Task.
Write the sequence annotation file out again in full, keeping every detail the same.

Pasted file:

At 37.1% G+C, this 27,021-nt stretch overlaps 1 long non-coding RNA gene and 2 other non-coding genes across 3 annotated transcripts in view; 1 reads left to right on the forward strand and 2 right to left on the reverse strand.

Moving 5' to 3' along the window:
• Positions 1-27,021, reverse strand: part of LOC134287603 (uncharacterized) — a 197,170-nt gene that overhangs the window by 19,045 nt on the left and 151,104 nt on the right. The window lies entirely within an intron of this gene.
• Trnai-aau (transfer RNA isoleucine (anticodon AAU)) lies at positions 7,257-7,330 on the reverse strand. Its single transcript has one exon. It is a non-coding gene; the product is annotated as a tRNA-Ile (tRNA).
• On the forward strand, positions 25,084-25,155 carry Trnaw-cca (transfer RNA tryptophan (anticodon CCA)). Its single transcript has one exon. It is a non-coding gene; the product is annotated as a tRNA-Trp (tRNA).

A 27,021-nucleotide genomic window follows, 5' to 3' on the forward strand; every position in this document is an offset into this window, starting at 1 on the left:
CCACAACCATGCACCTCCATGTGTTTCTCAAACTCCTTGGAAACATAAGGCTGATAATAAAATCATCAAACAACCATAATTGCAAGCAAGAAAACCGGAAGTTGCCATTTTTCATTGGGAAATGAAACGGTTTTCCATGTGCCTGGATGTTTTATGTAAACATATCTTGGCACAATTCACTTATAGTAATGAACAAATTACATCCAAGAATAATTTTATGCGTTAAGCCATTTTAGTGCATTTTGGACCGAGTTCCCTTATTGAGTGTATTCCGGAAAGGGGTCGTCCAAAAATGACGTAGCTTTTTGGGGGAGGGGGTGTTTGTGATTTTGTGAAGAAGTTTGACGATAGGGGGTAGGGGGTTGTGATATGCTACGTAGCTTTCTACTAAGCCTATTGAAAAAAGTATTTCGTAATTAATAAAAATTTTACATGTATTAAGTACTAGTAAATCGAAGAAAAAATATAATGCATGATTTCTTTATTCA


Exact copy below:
At 37.1% G+C, this 27,021-nt stretch overlaps 1 long non-coding RNA gene and 2 other non-coding genes across 3 annotated transcripts in view; 1 reads left to right on the forward strand and 2 right to left on the reverse strand.

Moving 5' to 3' along the window:
• Positions 1-27,021, reverse strand: part of LOC134287603 (uncharacterized) — a 197,170-nt gene that overhangs the window by 19,045 nt on the left and 151,104 nt on the right. The window lies entirely within an intron of this gene.
• Trnai-aau (transfer RNA isoleucine (anticodon AAU)) lies at positions 7,257-7,330 on the reverse strand. Its single transcript has one exon. It is a non-coding gene; the product is annotated as a tRNA-Ile (tRNA).
• On the forward strand, positions 25,084-25,155 carry Trnaw-cca (transfer RNA tryptophan (anticodon CCA)). Its single transcript has one exon. It is a non-coding gene; the product is annotated as a tRNA-Trp (tRNA).

A 27,021-nucleotide genomic window follows, 5' to 3' on the forward strand; every position in this document is an offset into this window, starting at 1 on the left:
CCACAACCATGCACCTCCATGTGTTTCTCAAACTCCTTGGAAACATAAGGCTGATAATAAAATCATCAAACAACCATAATTGCAAGCAAGAAAACCGGAAGTTGCCATTTTTCATTGGGAAATGAAACGGTTTTCCATGTGCCTGGATGTTTTATGTAAACATATCTTGGCACAATTCACTTATAGTAATGAACAAATTACATCCAAGAATAATTTTATGCGTTAAGCCATTTTAGTGCATTTTGGACCGAGTTCCCTTATTGAGTGTATTCCGGAAAGGGGTCGTCCAAAAATGACGTAGCTTTTTGGGGGAGGGGGTGTTTGTGATTTTGTGAAGAAGTTTGACGATAGGGGGTAGGGGGTTGTGATATGCTACGTAGCTTTCTACTAAGCCTATTGAAAAAAGTATTTCGTAATTAATAAAAATTTTACATGTATTAAGTACTAGTAAATCGAAGAAAAAATATAATGCATGATTTCTTTATTCA